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How do the poets of Half-Caste and Not my Business talk about discrimination?

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How do the poets of 'Half-Caste' and 'Not my Business' talk about discrimination? Our thoughts are unseen hands shaping the people we meet. Whatever we truly think them to be, that's what they'll become in our eyes. Discrimination is the locks on the door to wisdom, two poems which enlighten us about the issues of discrimination are, 'Half-Caste' and 'Not my Business'. Agard states that those who discriminate others because of who they are, will only receive half or no respect at all, "I'm sure you'll understand, why I offer yu half-a-hand". This line reveals Agard's frustration as he refuses to respect those who have stereotypes; he aims to put across to the reader that any kind of discrimination is wrong. In the same way, Osundare protests against complacency. In this poem the narrator witnesses three catastrophic events based on discrimination in which he does not choose to act upon, "So long they don't take the yam from my savouring mouth". The poet aims to get across a fable with a deep moral in it. ...read more.


This example is perhaps even more potent, since the black and white keys are used as metaphors referring to black and white people. It is obvious that a composer would use both black and white keys of a piano: nobody would question such a thing, so Agard argues that people of mixed nationality, having one black parent and one white parent, should be accepted in the same way that Tchaikovsky's music is. Conversely, In the poem 'Not My Business' the poet doesn't comment so much on injustice, he is waiting for it to happen to him. The poem begins with violent verbs such as "beat", "stuffed". This instantly conveys to the reader that the message of the poem has something to do with violence and injustice. These brutal verbs portray to the reader vivid images of the brutality triggered in the tragic events: causing them to empathise with the poet. The poet's use of personification and metaphors to create the thought of being "stuffed" into "the belly of a waiting jeep" illustrates an idea that the jeep is a machine or monster- which obviously has no feelings. ...read more.


the first stanza is said in an ironic tone, it's very obvious to the reader he isn't standing on one leg but does this to mock those who have strong stereotype. He objects to being called half a human being, and asserts that there is much more to him than we realise. Likewise, The title 'Not My Business' is ironic as in the end all that has gone on that "isn't his business" eventually happens to him and so becomes his business. The final stanza creates a moment of suspense, "Waiting, waiting in its usual silence." This frightens the reader causing them to contemplation of what could have happened to the apathetic narrator- as they now know that no one will be there to help him. Osundare makes the reader reflect deeply on what could have happened to all the victims and the carefree narrator. The poem has been structured in the style of a ballad or a song: to resemble the teaching of a moral from a ballad or song. Equally, both Agard and Osundare demand that readers look, "wid de whole of yu eye" and understand that they must prioritise helping others in order to stand up for our justice; instead of worrying about their, "savouring mouth". ...read more.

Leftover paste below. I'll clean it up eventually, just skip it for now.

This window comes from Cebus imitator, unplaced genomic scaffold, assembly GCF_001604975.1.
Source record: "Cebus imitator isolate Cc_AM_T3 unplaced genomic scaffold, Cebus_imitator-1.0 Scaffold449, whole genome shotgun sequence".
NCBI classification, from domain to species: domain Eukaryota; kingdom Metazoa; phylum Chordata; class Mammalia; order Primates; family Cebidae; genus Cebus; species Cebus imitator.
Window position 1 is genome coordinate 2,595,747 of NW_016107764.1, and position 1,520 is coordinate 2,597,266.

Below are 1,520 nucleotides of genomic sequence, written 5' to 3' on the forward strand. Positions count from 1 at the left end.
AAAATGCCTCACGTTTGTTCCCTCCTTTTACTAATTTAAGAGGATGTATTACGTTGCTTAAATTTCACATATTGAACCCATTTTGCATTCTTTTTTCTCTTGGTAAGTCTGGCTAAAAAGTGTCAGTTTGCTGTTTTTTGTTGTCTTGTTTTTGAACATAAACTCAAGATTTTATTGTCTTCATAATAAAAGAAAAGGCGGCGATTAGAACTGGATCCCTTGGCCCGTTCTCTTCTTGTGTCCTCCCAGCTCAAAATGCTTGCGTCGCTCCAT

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Response to the question

This is an exceptional piece of work, it goes into a suitable depth and is engaging. The candidate clearly answers the set question and does so with flair. S/he goes into a suitable depth and the essay is interesting to ...

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Response to the question

This is an exceptional piece of work, it goes into a suitable depth and is engaging. The candidate clearly answers the set question and does so with flair. S/he goes into a suitable depth and the essay is interesting to read. I do feel that this would flow better if the candidate changed the layout so that they discussed all the points from one poem followed by all the points of the next, jumping between to two can make the essay hard to follow.

Level of analysis

The candidate chooses suitable quotations and goes into a sufficient level of analysis to back up their ideas. S/he manages to talk about the poets feelings and the moral within ‘Not my business’ which is that you shouldn’t ignore abuse because one day it might happen to you too. We should stand up and fight against oppressive regimes. The candidate has also clearly understood the attitude of John Agard’s poem ‘half-caste’ and how he is mocking those that discriminate against others. In addition the candidate appropriately discusses linguistic terms such as the use of metaphors, which is expected form an A grade student. My only qualm would be that the conclusion could be stronger, I would like to see the candidates personal opinions coming though as well as a summary of their key points and ideas.

Quality of writing

This is a fantastic example of a high quality essay, it is fluent, the candidate has used a good range of vocabulary and there are no issues with spelling or grammar.

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Reviewed by PicturePerfect 25/02/2012

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